Inside Google+

If the early returns keep up, Google might just have found its Facebook (and Twitter) killer. Google+ is expected to go past 10 million users this weekend, with former Overture founder Bill Gross predicting it will reach 100 million faster than any Web service in history. Those are quite a lot of expectations.

To hear Google tell it, the secret sauce of Google+ is that it learned from Facebook’s mistakes — and its own. Facebook has come under plenty of criticism for the real or perceived lack of control users have over the experience. That’s led to all manor of mini-crises, particularly in the realm of personal privacy. Google, meanwhile, has failed to get much traction in social networking, with Orkut a dud except for a couple markets, and the utter failure of Google Wave and Buzz.

“It was intentional for us to start off (Google+) with a ‘j’accuse’ in the face of Facebook, to say this is very different: the user has precision control over who can do what,” said Charles Warren, Google’s lead user experience designer on the project, in a conference call with journalists on Tuesday. “We’ve asked ‘what is the mental model of the type of person that is not sharing on social media, and asked ‘what are ways that we can feel more trustworthy to them. A lot of that has to do with how we handle the UI.”

Warren believes that users will join and share more if they see that their information is protected and siloed according to their preferences, similar to an email just going to the specific address that it is shared to.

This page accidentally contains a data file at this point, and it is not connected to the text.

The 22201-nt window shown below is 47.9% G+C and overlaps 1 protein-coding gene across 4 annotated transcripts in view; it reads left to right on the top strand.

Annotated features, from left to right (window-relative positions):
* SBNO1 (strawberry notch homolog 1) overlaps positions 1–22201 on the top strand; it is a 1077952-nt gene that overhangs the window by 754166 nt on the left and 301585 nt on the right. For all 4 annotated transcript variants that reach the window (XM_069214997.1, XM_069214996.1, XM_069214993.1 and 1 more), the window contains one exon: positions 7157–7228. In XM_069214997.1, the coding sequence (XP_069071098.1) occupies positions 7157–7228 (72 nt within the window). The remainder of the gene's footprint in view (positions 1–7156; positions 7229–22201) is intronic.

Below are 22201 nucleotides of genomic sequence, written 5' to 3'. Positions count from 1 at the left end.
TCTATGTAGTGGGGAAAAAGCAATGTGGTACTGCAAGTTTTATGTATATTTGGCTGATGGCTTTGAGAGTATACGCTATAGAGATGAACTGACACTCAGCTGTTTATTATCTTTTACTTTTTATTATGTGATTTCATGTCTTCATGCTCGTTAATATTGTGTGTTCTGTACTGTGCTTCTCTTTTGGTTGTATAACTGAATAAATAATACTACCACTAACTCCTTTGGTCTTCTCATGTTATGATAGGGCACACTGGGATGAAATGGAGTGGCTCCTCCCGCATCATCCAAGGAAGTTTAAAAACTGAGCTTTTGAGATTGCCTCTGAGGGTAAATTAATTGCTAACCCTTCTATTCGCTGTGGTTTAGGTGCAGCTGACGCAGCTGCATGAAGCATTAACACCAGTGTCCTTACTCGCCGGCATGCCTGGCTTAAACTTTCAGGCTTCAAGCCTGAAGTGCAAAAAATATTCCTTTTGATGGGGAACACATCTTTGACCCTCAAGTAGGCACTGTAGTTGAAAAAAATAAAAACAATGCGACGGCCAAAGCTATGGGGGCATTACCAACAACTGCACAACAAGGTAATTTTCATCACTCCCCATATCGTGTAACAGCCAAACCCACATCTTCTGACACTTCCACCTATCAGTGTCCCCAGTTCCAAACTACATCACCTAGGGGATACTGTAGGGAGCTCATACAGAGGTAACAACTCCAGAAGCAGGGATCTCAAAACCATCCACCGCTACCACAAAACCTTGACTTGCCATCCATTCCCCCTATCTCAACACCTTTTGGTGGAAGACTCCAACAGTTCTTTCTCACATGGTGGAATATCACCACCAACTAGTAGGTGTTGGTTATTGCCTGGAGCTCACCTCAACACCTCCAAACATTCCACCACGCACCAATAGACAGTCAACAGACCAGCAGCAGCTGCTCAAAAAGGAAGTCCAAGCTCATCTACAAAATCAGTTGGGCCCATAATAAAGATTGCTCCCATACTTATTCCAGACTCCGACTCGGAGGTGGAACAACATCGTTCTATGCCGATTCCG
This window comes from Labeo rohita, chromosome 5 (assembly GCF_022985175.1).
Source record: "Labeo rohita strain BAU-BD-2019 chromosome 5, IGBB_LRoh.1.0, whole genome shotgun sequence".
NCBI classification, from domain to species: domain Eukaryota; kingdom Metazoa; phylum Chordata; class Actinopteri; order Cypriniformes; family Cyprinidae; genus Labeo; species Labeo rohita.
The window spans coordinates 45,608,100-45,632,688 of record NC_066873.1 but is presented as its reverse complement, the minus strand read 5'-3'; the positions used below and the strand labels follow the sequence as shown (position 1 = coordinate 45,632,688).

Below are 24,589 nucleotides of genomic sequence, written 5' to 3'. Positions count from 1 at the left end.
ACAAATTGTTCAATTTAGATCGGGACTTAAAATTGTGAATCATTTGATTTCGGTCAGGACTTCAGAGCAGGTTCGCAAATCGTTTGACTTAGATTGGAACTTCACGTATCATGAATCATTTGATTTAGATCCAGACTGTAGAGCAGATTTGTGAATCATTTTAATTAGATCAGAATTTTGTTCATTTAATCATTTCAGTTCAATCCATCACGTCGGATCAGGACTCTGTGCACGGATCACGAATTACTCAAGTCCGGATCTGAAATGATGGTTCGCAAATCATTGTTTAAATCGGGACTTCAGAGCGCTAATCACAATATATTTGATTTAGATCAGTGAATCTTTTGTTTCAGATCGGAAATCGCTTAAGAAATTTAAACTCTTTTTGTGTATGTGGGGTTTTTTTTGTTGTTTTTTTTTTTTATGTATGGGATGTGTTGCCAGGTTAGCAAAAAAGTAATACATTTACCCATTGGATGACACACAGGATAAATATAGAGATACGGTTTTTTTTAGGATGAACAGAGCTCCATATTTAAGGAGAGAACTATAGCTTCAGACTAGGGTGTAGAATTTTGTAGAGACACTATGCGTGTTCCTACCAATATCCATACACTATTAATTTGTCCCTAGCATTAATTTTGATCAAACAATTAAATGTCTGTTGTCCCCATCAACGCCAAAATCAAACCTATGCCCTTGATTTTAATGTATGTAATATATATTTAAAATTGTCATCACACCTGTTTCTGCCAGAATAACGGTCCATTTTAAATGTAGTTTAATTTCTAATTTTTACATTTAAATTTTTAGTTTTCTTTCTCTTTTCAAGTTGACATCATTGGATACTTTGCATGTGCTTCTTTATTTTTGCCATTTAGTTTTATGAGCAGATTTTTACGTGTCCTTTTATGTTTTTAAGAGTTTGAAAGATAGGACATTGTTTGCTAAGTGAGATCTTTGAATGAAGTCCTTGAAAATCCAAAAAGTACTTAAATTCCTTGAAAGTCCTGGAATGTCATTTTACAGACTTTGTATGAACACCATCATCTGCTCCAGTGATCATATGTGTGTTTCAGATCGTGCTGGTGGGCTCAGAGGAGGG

According to a recent report on Google+ by Deutsche Bank, investors see Google’s 10 million subscribers and mostly positive reviews as evidence that the company can win consumers over to their vision of social media, while leveraging their status as the provider of two-thirds of online search to build-out a data-driven, social-based advertising ecosystem.

The challenge for Google+, which at first was getting subscribers, is now getting them to stay. A key component of that is consumer privacy. Although consumers may initially pile on to the platform, hiccups in consumer privacy may turn off Google’s newest and perhaps most valuable source of granular consumer insights.
“As we thought about principles for Google plus, the key principle, we called it privacy, but now it’s all about control,” Warren said. “So now you don’t just feel like (only) Google is protecting your privacy — which is sometimes a difficult choice for some people to put that in the hands of an organization. Our thought was well ‘let’s give you (the consumer) control, everywhere in the product all of the time.”
Giving consumers control may allay much of what has caused Facebook’s consistent backlash problem. And as the Deutsche Bank report states, “Google can be successful without necessarily ‘beating’ Facebook.”
“Because of that consumer control there were a lot of trade-offs,” said Warren. “When you look at the dashboards on the Google side, you guys can’t see it, it’s very dark. I can’t get into the statistics, but there’s at least another zero bigger amount of activity than the public thing.”
Warren also said that implementing features such as topic discovery based on user preferences and conversations is a “good idea,” and this may be a hint at Google’s evolution to an asymmetric social network that serves as the basis for the digital identity of millions of subscribers, although this is not an official “announcement of a product plan.”
“If you compare our roadmap ten days ago to now, it has completely turned on its head,” said Warren. “I think we avoided the issues we had with the Buzz launch by limiting it to the small group that we have on now. Luckily Google is a learning organization. (Buzz) was a sobering experience. All of this infrastructure sits on top of a goal,” said Warren. “That goal is to spark an explosion in sharing.”

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